Storytelling steps into the future with virtual reality

466

BYU student Austin Rodriguez shoots a bow and arrow in virtual reality using the HTC Vive. The Vive is one of a few new virtual reality systems to come out this year. (Natalie Stoker)

When Oculus VR CEO Brendan Iribe walked onto a stage at the Electronic Entertainment Expo a year ago he revealed a highly anticipated piece of technology.

“With this device, you’re going to finally be able to teleport to new worlds,” Iribe said, holding a piece of equipment similar to goggles in the air.

It was the Oculus Rift, a virtual reality headset that places players in video game settings as though they were actually there.

The Oculus Rift began shipping to the public on March 28. Its largest competitor, the HTC Vive, was released in April. Oculus alone is anticipated to sell 3.6 million headsets in 2016, according to Statista.

Virtual reality’s popularity has skyrocketed in recent years thanks to advances in computing power, according to BYU assistant professor of animation Seth Holladay.

“It’s not just trying to add a gimmick on top of something that’s already working,” Holladay said. “This is a different medium that has a lot of space to explore.”

Uncharted Territory

Exploration is front-and-center for BYU animation major and junior Austin Rodriguez, one of Holladay’s students. Virtual reality is still a relatively new medium, according to Rodriguez. He said there’s still a lot to explore and discover.

Rodriguez interacts with a virtual world using wireless controllers. Valve sent BYU’s animation program an HTC Vive headset so they could develop games and movies in VR. (Natalie Stoker)

“It feels like the cutting edge,” Rodriguez said. “It’s like when film first started; everyone was learning and everything was new. That’s how it feels right now.”

Rodriguez proposed implementing virtual reality into the animation program’s upcoming projects. They contacted Valve, a video game developer and distributor and inquired about the emerging platform. Valve responded by sending an HTC Vive.

Rodriguez doesn’t yet know how the animation program will utilize virtual reality in its projects. He’s currently looking at what’s been done thus far. He said he is mostly excited about the potential it has for storytelling.

“It’s all about immersion when it comes to story,” Rodriguez said.

Holladay explained that virtual reality could be used in education. He’s seen a student project that recreated Mormon’s cave from the Book of Mormon. He believes developers need to fully embrace the new technology in order for virtual reality to flourish.

“I hope it provides different opportunities in storytelling and in gaming; not just taking a game or a film and putting it in VR. I don’t think that’d be as successful as people who are developing particularly for the medium,” Holladay said.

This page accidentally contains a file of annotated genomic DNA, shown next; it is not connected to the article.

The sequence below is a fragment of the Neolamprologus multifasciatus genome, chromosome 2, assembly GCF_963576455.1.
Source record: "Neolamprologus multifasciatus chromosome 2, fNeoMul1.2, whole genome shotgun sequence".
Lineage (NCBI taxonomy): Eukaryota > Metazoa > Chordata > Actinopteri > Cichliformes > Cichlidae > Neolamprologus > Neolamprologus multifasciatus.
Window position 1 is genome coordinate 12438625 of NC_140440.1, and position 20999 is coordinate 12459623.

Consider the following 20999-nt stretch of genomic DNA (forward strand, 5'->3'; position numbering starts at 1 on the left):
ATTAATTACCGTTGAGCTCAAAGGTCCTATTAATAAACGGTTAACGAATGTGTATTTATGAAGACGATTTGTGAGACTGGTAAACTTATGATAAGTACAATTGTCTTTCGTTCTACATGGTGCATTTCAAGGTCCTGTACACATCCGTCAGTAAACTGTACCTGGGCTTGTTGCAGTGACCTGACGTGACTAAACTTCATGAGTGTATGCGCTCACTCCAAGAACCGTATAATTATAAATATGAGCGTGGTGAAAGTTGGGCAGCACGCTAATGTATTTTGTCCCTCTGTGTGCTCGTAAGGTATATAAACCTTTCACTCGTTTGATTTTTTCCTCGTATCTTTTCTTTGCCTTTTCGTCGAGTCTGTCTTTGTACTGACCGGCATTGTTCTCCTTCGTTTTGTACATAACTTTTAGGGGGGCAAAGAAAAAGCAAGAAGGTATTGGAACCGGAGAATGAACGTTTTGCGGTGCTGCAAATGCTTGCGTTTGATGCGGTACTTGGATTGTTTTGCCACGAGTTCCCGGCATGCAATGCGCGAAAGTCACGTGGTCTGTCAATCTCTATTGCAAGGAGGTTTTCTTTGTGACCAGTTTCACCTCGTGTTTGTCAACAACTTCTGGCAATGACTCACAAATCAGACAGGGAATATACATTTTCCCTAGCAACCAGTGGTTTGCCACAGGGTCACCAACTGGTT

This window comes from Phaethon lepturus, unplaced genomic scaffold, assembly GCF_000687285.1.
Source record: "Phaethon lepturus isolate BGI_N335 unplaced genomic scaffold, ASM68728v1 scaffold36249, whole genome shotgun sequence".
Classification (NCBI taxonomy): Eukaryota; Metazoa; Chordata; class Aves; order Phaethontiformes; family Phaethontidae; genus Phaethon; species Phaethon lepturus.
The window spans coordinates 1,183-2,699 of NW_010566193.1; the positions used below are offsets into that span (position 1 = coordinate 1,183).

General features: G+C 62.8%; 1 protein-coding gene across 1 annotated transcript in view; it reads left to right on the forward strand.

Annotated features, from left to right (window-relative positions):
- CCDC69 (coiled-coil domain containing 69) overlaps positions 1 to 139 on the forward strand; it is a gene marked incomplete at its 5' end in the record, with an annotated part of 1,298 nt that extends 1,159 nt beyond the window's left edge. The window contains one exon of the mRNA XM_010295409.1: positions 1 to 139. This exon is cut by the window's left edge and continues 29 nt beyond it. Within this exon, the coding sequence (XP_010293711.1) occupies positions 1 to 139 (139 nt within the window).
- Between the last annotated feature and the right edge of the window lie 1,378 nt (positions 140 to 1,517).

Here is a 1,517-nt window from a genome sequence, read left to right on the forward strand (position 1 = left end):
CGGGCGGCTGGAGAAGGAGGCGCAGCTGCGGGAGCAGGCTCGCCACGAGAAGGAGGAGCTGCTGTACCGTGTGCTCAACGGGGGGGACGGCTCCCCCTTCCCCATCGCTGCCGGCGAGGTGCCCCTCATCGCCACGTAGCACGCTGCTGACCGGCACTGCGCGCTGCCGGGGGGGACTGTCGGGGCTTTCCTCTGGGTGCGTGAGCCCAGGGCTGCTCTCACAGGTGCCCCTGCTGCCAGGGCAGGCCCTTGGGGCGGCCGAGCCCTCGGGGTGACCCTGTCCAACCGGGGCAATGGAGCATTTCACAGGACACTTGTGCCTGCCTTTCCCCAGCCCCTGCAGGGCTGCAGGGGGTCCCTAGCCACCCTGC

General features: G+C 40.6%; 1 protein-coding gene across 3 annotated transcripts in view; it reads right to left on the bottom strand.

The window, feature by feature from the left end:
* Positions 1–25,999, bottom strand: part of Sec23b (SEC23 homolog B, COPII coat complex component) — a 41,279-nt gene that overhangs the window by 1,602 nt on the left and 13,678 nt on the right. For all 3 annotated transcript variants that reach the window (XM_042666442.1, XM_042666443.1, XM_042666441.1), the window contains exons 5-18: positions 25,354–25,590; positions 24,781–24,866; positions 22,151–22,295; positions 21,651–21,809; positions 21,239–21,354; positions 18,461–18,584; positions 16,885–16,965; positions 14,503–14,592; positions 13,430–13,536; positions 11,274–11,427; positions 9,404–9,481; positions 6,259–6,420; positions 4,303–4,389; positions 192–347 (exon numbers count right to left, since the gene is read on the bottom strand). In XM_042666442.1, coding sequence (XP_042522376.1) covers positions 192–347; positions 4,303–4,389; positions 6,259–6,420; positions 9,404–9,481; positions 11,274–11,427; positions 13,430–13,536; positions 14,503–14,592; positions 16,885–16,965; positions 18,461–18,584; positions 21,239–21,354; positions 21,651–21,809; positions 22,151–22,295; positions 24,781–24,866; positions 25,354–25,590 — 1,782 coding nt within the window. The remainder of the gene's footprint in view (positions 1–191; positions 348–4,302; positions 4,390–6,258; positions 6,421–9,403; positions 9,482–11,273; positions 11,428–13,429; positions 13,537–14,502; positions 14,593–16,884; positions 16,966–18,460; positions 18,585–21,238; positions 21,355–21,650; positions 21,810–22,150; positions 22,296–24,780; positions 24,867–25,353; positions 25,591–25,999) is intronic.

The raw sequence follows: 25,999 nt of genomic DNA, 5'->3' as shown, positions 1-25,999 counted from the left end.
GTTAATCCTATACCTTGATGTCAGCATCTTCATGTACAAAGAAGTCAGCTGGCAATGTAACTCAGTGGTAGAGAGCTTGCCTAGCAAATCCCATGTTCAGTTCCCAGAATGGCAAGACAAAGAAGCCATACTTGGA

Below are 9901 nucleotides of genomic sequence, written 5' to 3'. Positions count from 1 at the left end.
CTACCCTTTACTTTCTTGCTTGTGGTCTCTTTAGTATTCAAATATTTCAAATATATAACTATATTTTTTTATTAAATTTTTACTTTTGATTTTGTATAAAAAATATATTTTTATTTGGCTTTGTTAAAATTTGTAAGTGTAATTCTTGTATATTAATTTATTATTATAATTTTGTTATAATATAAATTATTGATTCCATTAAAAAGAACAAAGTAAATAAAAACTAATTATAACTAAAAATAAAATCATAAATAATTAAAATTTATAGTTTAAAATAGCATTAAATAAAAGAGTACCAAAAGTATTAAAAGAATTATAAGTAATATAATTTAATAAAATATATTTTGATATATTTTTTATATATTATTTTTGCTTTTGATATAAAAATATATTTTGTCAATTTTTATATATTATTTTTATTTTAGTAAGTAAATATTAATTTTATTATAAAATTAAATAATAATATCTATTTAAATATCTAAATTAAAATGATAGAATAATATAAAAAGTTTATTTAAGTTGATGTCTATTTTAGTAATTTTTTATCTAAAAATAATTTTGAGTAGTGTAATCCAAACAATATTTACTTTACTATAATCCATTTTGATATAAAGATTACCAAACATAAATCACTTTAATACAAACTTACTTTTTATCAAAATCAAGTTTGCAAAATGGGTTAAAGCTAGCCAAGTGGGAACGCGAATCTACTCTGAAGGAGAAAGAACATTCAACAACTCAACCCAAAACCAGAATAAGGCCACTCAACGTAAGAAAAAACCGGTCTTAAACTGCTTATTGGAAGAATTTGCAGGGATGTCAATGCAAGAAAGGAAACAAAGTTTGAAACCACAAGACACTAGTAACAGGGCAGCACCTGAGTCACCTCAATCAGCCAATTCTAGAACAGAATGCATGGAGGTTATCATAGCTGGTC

The Next Level

A player explores The Void using its headgear and vest. The Void users explore virtual worlds using a headset, computerized vest and props. (The Void)

The Void, a company based in Lindon, Utah, is embracing the medium and has even developed what it calls hyper-reality.

“I like to explain it like we’re taking virtual reality to the next level,” said The Void public relations specialist Whitney Thomas. “The biggest difference with hyper-reality is that we’re using interactive effects.”

The Void users navigate a digital world that overlays a physical set while wearing headgear and a computerized vest at The Void. Participants physically walk forward, sideways and backward to explore the world rather than using controllers. When they reach a wall in the game, they also reach a wall in real life. Heat lamps and practical effects are used to simulate the environment around the player.

A puzzle game called “Curse of the Serpent’s Eye” places the user in an ancient temple. Users hold actual prop torches in their hands to explore the temple. The digital torch mimics the movement of the physical prop.

The Void’s first public attraction opens this July in New York City. The experience will give participants the opportunity to become ghostbusters, ahead of the July 15 release date for the new “Ghostbusters” reboot film.

A screenshot from The Void’s “Curse of the Serpent’s Eye”. Users experience hyper-reality by exploring an ancient temple with only a torch in hand. (The Void)

Chief Creative Officer and a co-founder of The Void Curtis Hickman said their goal is to take people to places they couldn’t go otherwise.

“We’re not just trying to replicate reality,” Hickman said. “We’re trying to go beyond that.”

The Future

Hickman believes virtual and hyper-reality will make an impact on storytelling in the future, but said he believes they aren’t the ultimate storytelling tools.

“I think other mediums can do a better job at conveying story,” Hickman said. “I still think books are one of the best ways to tell a story.”

Hickman believes VR technology will tell a different kind of story rather than replace what already exists. Hyper-reality will be a future version of storytelling — one where the story is shaped by the user.

“Virtual reality is really about you living a story; You become the storyteller,” Hickman said. “As far as people living a story and writing a story — having people become the creative force – I think hyper-reality can pretty much own that space.”

The future of the technology is rooted in its ability to uplift users, according to Hickman. He’s confident the technology will continue to take off so long as they devote themselves to creating positive experiences.

“It’s a powerful medium,” Hickman said. “Everything we do is intended to uplift and improve the people that go through it. If done right, that can change the world for the better and we’ll all be better off for it.”

[vc_video link=”https://www.youtube.com/watch?v=cML814JD09g”]

Print Friendly, PDF & Email